One can hardly be surprised by this, in part because Burns’ laughable commentary appeared first at Conservative Home, a venue where the Blessed Margaret can do no wrong, but more so because Dale isn’t, in truth, running a campaign for fixed term parliaments or any sort of constitutional reform.

He is running a campaign of sorts, it has to be said, but only a campaign of character assassination against Gordon Brown, one in which Brown’s shilly-shallying over calling an early election has made the notion of fixed term parliaments an ideal vehicle for Dale’s swiftboating efforts. He tried much the same thing back in November in a Telegraph article slating Labour’s proposal to criminalise incitement to hatred on grounds of sexuality as anti-free speech, in which he claimed that Labour’s sole motive for introducing these proposals was to sow seeds of dissension in Tory ranks:

This is why Gordon Brown wants to add these amendments to the Crime and
Immigration Bill. He wants to put the Tories on the spot and make
political hay out of any splits. Shamefully, he is quite willing to use
the ”gay” issue to do it.

Shamefully, Iain seems prepared even to trade on his own sexuality to give credence to his efforts to smear Gordon Brown at every opportunity, despite the fact that equality legislation is one field in which Labour governments over the last ten years have had a clear and consistent track record.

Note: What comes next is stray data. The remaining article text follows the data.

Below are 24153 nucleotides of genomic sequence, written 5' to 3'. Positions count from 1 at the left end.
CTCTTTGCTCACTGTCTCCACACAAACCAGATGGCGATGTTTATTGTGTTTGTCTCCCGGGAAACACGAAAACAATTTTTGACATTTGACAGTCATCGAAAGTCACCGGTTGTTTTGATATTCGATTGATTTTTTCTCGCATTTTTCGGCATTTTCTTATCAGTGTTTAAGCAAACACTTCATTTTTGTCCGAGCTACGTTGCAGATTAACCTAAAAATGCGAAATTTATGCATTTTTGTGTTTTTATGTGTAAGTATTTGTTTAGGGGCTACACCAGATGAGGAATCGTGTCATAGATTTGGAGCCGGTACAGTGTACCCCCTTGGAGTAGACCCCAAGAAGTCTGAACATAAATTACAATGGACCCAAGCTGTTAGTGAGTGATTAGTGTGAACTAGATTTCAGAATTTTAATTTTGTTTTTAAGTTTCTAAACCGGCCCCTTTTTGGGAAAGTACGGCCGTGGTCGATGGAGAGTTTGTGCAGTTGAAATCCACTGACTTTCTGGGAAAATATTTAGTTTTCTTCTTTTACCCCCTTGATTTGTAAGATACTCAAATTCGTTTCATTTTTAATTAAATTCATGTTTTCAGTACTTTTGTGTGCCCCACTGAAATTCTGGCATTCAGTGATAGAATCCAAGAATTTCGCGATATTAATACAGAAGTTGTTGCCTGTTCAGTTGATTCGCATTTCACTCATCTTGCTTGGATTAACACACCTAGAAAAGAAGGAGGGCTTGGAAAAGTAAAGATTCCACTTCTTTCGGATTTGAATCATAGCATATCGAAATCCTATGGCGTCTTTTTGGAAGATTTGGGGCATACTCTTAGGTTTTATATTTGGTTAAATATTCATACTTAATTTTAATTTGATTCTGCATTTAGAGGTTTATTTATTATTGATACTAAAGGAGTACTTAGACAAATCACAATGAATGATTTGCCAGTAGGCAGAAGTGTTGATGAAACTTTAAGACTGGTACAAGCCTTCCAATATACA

In his New Year statement, last year, David Cameron stated that:

2007 will be the year that Labour’s dark side comes to the fore. With Blair going and Brown coming, we need to prepare ourselves for an onslaught of negative campaigning and the politics of fear and division.

All of which turned out to be less a prediction than a set of instructions to his minions and one followed to the letter by Iain Dale.

I’ll be interested to see whether Gordon Brown’s New Year message goes something along the lines of ‘what goes around, comes around.’

Also published at Liberal Conspiracy

5 thoughts on “Swiftboats and Fixed Terms

  1. Why should we not have a rolling parliament (talkingshop) of 55 year min. age, partyless “MP”s, who were selected by computer, and who were replaced every two years (or at death). The country could be run, as it should be, by the civil service rather than management consultants and the parliament could oversee the civil service through committees as at present and the ideas, that were discussed/generated in the talking shop, could be put to the population for acceptance or rejection before becoming law.